No suspect identified in almost nine out of 10 household burglaries in Cambridgeshire, figures show

No suspect identified in almost nine out of 10 household burglaries in Cambridgeshire, figures show

No suspect identified in almost nine out of 10 household burglaries in Cambridgeshire, figures show - Credit: Archant

Cambridgeshire Police close investigations without identifying a suspect in almost nine out of 10 household burglaries and seven in 10 reported vehicle thefts, new analysis shows.

They also ended more than half of shoplifting cases with the same outcome

Across the three offences, around 7,000 investigations in Cambridgeshire were shut with no suspected culprit in the frame, the Press Association found.

The revelations prompted warnings that victims could be put off reporting offences, while criminals are given a “green light to reoffend”.

Police chiefs say increased demand and reduced officer numbers mean they have to prioritise cases where there is a realistic chance of prosecution.

The figures were extracted from Home Office crime outcomes data, and cover the 12 months to March 2018.

They show that out of the 4,318 household burglary cases opened over that period by Cambridgeshire Police, 85% were categorised as “investigation complete - no suspect identified”.

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This is used when a reported crime has been investigated “as far as reasonably possible” and the case is closed pending further investigative opportunities.

Of the total burglary cases, Cambridgeshire Police brought 267 people to court.

Labour MP Yvette Cooper, who chairs the Commons Home Affairs committee, said: “Too many investigations are closing without suspects being identified and we are hearing increasing reports of the police being too overstretched to investigate.

“Police forces are under immense pressure with rising serious and violent crime and changing patterns of crime alongside cuts in the numbers of officers and PCSOs.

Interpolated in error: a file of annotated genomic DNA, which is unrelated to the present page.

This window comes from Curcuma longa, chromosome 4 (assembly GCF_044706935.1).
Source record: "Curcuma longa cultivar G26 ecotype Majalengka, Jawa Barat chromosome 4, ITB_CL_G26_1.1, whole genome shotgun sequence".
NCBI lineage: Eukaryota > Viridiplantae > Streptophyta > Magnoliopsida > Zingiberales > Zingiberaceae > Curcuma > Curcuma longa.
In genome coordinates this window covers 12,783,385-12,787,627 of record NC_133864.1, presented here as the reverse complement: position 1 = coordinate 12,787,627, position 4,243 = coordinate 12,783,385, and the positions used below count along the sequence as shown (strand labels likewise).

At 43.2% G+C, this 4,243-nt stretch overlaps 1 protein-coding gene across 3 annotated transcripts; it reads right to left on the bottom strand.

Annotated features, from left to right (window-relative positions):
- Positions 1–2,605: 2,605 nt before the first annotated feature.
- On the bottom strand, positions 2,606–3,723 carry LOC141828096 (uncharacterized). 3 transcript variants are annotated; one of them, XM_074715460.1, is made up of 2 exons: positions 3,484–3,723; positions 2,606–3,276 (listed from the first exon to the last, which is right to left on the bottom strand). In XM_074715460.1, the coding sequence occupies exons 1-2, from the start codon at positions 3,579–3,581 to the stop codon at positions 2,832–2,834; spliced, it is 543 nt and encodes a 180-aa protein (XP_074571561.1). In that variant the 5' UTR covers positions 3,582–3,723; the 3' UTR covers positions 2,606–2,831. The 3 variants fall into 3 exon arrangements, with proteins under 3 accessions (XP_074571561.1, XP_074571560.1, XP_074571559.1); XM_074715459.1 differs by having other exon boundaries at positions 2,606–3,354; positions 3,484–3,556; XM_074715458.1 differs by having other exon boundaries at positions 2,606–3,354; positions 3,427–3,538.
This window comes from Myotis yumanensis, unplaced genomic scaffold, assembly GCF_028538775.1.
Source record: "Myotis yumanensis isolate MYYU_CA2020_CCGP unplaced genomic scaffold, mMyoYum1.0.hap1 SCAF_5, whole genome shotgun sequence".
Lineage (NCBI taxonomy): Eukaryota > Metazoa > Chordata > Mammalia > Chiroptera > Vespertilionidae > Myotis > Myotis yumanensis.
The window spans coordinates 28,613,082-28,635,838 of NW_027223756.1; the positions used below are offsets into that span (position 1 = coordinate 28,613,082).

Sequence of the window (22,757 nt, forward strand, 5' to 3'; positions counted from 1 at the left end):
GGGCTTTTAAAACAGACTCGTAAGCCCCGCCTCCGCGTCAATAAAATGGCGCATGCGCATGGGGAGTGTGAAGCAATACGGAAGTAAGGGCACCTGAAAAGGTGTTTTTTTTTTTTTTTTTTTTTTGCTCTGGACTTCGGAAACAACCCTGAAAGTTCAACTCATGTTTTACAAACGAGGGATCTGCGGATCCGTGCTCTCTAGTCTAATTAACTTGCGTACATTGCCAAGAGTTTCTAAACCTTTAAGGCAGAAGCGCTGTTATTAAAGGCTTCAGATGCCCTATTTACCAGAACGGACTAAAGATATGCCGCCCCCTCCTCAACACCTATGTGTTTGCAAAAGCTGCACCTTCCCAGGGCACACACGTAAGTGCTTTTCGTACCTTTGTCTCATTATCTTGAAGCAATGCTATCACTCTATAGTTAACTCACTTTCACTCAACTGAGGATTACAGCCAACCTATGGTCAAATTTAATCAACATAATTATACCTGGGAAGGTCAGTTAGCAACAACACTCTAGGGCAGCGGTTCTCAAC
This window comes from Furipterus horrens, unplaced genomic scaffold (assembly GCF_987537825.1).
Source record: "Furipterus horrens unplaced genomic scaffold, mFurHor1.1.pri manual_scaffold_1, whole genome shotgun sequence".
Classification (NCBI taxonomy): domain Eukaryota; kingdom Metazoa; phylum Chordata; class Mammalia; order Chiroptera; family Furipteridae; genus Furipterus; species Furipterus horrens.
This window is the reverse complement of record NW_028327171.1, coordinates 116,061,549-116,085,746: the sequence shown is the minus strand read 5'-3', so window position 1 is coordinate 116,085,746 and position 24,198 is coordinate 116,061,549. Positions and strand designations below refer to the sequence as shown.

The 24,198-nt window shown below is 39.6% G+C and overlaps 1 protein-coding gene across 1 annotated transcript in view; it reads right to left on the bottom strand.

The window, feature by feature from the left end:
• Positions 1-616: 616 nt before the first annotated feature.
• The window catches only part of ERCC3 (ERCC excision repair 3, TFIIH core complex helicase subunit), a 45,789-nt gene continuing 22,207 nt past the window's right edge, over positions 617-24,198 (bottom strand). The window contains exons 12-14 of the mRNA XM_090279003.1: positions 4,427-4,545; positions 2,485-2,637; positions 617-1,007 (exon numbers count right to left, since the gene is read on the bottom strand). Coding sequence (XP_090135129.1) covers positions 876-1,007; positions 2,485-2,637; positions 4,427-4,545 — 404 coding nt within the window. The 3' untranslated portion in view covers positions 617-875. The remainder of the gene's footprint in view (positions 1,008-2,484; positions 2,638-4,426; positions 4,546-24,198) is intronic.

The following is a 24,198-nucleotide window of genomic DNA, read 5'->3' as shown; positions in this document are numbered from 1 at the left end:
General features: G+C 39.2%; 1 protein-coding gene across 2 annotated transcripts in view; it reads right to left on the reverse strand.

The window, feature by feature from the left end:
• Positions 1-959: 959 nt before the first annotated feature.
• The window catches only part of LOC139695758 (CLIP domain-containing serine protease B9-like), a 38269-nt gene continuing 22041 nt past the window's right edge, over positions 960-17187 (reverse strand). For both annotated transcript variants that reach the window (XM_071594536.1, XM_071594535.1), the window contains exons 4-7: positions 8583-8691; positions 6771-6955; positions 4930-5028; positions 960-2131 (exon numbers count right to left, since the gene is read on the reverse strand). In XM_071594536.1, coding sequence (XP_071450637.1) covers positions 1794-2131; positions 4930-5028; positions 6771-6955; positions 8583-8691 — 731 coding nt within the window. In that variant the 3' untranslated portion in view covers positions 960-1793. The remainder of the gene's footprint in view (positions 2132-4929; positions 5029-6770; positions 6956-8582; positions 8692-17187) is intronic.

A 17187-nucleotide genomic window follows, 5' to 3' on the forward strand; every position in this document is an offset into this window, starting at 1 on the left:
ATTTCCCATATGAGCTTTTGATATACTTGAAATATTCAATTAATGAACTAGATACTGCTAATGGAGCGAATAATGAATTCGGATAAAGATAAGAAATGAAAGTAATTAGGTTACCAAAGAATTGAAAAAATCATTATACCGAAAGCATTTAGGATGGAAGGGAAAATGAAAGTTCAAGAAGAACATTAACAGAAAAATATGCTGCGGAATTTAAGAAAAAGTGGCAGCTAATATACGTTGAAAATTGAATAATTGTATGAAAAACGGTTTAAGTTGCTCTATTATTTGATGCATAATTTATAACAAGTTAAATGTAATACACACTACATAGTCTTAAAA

“These figures suggest that investigations into volume crimes are now being hit. Failing to identify suspects gives criminals a green light to reoffend.”

The country’s larger police forces tended to have higher percentages of cases closed without a suspect being identified.

Alex Mayes, of charity Victim Support, said: “News like this could undermine confidence in the criminal justice system and prevent people reporting in the future.”

Of the 952 vehicle thefts recorded in Cambridgeshire, 71% ended up with no suspect being identified, while in the 5,421 shoplifting cases, 2,753 of them were closed with the same outcome.

The police charged 44 suspects with car theft, and 1,182 for shoplifting.

RAC Insurance spokesman Simon Williams said motorists will be “shocked” by the findings.

“This is a sign that thieves have found ways around car security systems and have ways of selling vehicles on with little or no fear of being caught,” he said.

Deputy Chief Constable Amanda Blakeman, National Police Chiefs’ Council lead for acquisitive crime, said increased demand and fewer officer numbers have led to forces prioritising cases with a realistic prospect of prosecution.

She added: “Police investigate all cases of theft, burglary and shoplifting. Particularly for these types of offences, police focus on targeting prolific offenders, organised crime networks, and ensuring prevention measures by homeowners and businesses are in place.”

A Home Office spokesman said: “We expect the police to take all reports of crime seriously, to investigate and to bring the offenders to court so that they can receive appropriate punishment.

“However we recognise that crime is changing and police demand is becoming increasingly complex. That is why we have provided a strong and comprehensive £13 billion funding settlement to ensure the police have the resources they need to carry out their vital work.”